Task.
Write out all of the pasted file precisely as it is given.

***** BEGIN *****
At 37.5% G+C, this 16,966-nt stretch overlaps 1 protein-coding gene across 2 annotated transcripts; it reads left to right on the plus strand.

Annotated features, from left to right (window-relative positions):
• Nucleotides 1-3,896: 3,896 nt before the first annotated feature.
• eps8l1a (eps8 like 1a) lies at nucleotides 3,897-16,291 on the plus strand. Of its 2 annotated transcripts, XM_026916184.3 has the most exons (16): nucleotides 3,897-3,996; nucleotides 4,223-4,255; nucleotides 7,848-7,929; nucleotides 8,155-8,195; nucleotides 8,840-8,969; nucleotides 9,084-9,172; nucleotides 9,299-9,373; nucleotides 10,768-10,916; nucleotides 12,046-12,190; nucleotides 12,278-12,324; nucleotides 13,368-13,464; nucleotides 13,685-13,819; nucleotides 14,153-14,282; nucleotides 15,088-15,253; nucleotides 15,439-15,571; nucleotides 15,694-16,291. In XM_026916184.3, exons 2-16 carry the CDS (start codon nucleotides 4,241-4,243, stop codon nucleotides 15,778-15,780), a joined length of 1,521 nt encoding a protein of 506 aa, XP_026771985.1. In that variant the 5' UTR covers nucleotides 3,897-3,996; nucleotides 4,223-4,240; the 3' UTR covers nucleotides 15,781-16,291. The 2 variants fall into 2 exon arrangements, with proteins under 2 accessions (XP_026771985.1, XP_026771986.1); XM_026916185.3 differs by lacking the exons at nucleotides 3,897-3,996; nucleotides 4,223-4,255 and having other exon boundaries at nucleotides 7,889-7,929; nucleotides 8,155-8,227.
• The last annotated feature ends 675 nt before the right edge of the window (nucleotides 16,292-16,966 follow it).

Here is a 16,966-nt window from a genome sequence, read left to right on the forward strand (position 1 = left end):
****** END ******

At 37.5% G+C, this 16,966-nt stretch overlaps 1 protein-coding gene across 2 annotated transcripts; it reads left to right on the plus strand.

Annotated features, from left to right (window-relative positions):
• Nucleotides 1-3,896: 3,896 nt before the first annotated feature.
• eps8l1a (eps8 like 1a) lies at nucleotides 3,897-16,291 on the plus strand. Of its 2 annotated transcripts, XM_026916184.3 has the most exons (16): nucleotides 3,897-3,996; nucleotides 4,223-4,255; nucleotides 7,848-7,929; nucleotides 8,155-8,195; nucleotides 8,840-8,969; nucleotides 9,084-9,172; nucleotides 9,299-9,373; nucleotides 10,768-10,916; nucleotides 12,046-12,190; nucleotides 12,278-12,324; nucleotides 13,368-13,464; nucleotides 13,685-13,819; nucleotides 14,153-14,282; nucleotides 15,088-15,253; nucleotides 15,439-15,571; nucleotides 15,694-16,291. In XM_026916184.3, exons 2-16 carry the CDS (start codon nucleotides 4,241-4,243, stop codon nucleotides 15,778-15,780), a joined length of 1,521 nt encoding a protein of 506 aa, XP_026771985.1. In that variant the 5' UTR covers nucleotides 3,897-3,996; nucleotides 4,223-4,240; the 3' UTR covers nucleotides 15,781-16,291. The 2 variants fall into 2 exon arrangements, with proteins under 2 accessions (XP_026771985.1, XP_026771986.1); XM_026916185.3 differs by lacking the exons at nucleotides 3,897-3,996; nucleotides 4,223-4,255 and having other exon boundaries at nucleotides 7,889-7,929; nucleotides 8,155-8,227.
• The last annotated feature ends 675 nt before the right edge of the window (nucleotides 16,292-16,966 follow it).

Here is a 16,966-nt window from a genome sequence, read left to right on the forward strand (position 1 = left end):